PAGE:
If your traditional doctor decides your thyroid function is low, he will probably prescribe a synthetic drug. Levothyroxine, the synthetic form of T4, is the most commonly prescribed, either generically or under the brand names of Synthroid and Levoxyl. He may also add Liothyronine, the synthetic form of T3 (brand name is Cytomel). Some doctors do not prescribe synthetic T3 because there is evidence that the body can convert T4 into T3. But this assumption means your body must be up to the conversion process, and many times it is not. There is also a synthetic T4/T3 combination that is branded as Thyrolar.
All of these are patented drugs and are substances that do not occur in nature. They will be recognized by your body as foreign, and your body will build resistance to them so that in time they will become ineffective. These chemicals must be detoxified by your liver. They have side effects.
If you are lucky enough to have a naturopath or physician that practices holistic medicine, you will get the natural thyroid replacement, derived from pigs. The pig thyroid hormone is bio-identical to the human thyroid hormone and contains both T3 and T4. The most popular brand of natural thyroid is Armour thyroid. Since this will be recognized by your body as a natural substance, you will not build resistance to it, and there are no undesirable side effects. There are some physicians who have gone into the hormone balancing business who will be willing to treat you with this natural hormone. If all you have is a traditional doctor, you can try being assertive and firm, making it clear that you will only accept natural substances into your body.
It may take a series of baby steps to get your thyroid level adjusted to where it should ideally be. Many physicians are reluctant to prescribe a dose that will bring your levels of T3 and T4 back to levels considered prime. Many use tests that compare you to others your age. If you are 40, your level will be compared to the 40 year old population which includes many people with underperforming thyroids. So you will have to make it clear that you want to be supplemented to the ideal level. Once your thyroid hormone levels are stabilized in an ideal range, your hair loss or graying will eventually slow down and finally stop, and you will probably have a lot more energy.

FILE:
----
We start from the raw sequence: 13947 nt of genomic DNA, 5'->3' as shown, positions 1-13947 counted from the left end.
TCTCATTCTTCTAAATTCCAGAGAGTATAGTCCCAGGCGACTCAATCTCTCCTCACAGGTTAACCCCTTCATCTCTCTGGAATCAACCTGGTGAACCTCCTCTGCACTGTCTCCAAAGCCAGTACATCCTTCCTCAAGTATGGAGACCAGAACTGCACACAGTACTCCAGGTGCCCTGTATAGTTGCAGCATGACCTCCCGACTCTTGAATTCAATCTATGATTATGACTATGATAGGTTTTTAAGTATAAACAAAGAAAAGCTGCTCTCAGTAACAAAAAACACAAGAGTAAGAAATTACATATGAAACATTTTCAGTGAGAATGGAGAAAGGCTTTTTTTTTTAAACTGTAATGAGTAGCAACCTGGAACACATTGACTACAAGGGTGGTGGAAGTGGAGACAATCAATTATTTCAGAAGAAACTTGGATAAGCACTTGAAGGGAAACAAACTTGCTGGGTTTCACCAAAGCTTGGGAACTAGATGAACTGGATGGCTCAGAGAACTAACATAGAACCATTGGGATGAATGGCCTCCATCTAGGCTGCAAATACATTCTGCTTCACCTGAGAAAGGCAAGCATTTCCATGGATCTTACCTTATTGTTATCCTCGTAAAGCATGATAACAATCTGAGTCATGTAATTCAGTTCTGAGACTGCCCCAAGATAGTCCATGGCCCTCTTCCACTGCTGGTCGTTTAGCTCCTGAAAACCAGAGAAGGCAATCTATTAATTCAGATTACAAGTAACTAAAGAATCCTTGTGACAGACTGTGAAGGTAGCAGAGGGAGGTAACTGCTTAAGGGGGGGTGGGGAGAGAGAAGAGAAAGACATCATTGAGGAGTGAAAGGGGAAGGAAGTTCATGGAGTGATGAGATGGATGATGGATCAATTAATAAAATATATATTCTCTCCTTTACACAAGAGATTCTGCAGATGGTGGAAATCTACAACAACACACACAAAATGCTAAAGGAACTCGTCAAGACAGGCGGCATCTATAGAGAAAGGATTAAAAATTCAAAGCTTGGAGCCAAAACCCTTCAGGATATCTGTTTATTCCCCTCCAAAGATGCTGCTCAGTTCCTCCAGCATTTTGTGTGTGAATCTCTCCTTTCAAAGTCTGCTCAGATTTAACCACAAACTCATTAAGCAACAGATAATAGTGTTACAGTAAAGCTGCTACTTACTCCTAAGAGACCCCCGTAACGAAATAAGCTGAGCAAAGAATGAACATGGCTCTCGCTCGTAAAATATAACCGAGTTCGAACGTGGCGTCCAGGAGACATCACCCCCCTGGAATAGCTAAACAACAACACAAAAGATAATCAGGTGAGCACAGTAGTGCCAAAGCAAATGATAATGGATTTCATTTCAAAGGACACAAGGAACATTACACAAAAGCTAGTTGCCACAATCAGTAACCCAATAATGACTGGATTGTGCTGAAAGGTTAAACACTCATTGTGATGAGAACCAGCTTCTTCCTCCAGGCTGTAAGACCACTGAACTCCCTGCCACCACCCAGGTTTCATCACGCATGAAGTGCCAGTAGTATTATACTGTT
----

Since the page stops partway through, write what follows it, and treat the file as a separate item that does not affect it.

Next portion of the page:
Understanding hair loss
There are three common types of hear loss. General shedding occurs throughout the head. You notice more hair in drains, hair brushes, and on the bathroom floor. This is the most common form of hair loss typically found in people with hypothyroidism and also those with hyperthyroidism.
The second type of hair loss involves circular patches of hair loss, or complete hair loss resulting from many such small patches. This is usually the result of a fungal infection or autoimmune alopecia, and is not particularly associated with thyroid problems.
The third type is male pattern hair loss, and although men are the most susceptible, women get it too. It is concentrated on the temples and top of the head, and is caused by the enzymatic conversion of testosterone to dihydrotestosterone (DHT). This conversion makes hair follicles shrink up and disappear. If you have been receiving thyroid treatment and your hair loss continues, this conversion is the most likely reason. It is easily remedied by taking Saw Palmetto, an herb sold in health food stores and by online health retailers.
Men with hairy bodies but little hair on their heads are usually converting much of their testosterone to DHT. This conversion may also put them at risk for prostate problems including prostate cancer.
Other alternative treatments
A recent study at Portsmouth University found that 90 percent of women with thinning hair were deficient in iron and the amino acid lysine, although this does not imply a causal relationship. Fish, meat and eggs are the only dietary sources of lysine. A vitamin, mineral and fatty acid supplementation program may also be helpful.
J. Margesson MD, "Thyroid Disease of the Skin" Thyroid Foundation of Canada
Barbara is a school psychologist, a published author in the area of personal finance, a breast cancer survivor using "alternative" treatments, a born existentialist, and a student of nature and all things natural.